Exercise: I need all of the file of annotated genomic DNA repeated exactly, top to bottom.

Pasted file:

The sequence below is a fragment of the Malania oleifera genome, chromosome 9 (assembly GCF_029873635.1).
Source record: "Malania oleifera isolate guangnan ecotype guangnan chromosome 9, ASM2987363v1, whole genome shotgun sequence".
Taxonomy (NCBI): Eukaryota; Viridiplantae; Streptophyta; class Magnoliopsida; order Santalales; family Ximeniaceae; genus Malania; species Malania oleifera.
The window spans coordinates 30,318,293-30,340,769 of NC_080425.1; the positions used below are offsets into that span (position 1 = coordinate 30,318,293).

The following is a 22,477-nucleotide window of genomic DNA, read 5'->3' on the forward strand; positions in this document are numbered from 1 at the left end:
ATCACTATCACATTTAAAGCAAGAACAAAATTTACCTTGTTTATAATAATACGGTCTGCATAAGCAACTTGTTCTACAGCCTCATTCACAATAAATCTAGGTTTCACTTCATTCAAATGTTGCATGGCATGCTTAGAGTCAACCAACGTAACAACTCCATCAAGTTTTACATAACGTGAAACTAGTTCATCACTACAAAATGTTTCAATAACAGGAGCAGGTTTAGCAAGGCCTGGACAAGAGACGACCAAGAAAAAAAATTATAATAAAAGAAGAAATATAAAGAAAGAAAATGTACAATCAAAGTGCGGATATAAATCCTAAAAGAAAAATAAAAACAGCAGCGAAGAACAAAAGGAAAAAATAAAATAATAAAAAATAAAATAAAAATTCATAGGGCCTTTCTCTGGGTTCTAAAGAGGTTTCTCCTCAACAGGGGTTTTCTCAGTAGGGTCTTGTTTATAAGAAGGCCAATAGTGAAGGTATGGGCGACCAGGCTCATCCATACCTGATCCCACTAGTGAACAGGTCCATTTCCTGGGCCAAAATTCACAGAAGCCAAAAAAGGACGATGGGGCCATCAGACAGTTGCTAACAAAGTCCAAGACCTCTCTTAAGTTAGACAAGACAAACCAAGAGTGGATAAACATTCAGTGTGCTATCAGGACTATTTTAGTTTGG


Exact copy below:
The sequence below is a fragment of the Malania oleifera genome, chromosome 9 (assembly GCF_029873635.1).
Source record: "Malania oleifera isolate guangnan ecotype guangnan chromosome 9, ASM2987363v1, whole genome shotgun sequence".
Taxonomy (NCBI): Eukaryota; Viridiplantae; Streptophyta; class Magnoliopsida; order Santalales; family Ximeniaceae; genus Malania; species Malania oleifera.
The window spans coordinates 30,318,293-30,340,769 of NC_080425.1; the positions used below are offsets into that span (position 1 = coordinate 30,318,293).

The following is a 22,477-nucleotide window of genomic DNA, read 5'->3' on the forward strand; positions in this document are numbered from 1 at the left end:
ATCACTATCACATTTAAAGCAAGAACAAAATTTACCTTGTTTATAATAATACGGTCTGCATAAGCAACTTGTTCTACAGCCTCATTCACAATAAATCTAGGTTTCACTTCATTCAAATGTTGCATGGCATGCTTAGAGTCAACCAACGTAACAACTCCATCAAGTTTTACATAACGTGAAACTAGTTCATCACTACAAAATGTTTCAATAACAGGAGCAGGTTTAGCAAGGCCTGGACAAGAGACGACCAAGAAAAAAAATTATAATAAAAGAAGAAATATAAAGAAAGAAAATGTACAATCAAAGTGCGGATATAAATCCTAAAAGAAAAATAAAAACAGCAGCGAAGAACAAAAGGAAAAAATAAAATAATAAAAAATAAAATAAAAATTCATAGGGCCTTTCTCTGGGTTCTAAAGAGGTTTCTCCTCAACAGGGGTTTTCTCAGTAGGGTCTTGTTTATAAGAAGGCCAATAGTGAAGGTATGGGCGACCAGGCTCATCCATACCTGATCCCACTAGTGAACAGGTCCATTTCCTGGGCCAAAATTCACAGAAGCCAAAAAAGGACGATGGGGCCATCAGACAGTTGCTAACAAAGTCCAAGACCTCTCTTAAGTTAGACAAGACAAACCAAGAGTGGATAAACATTCAGTGTGCTATCAGGACTATTTTAGTTTGG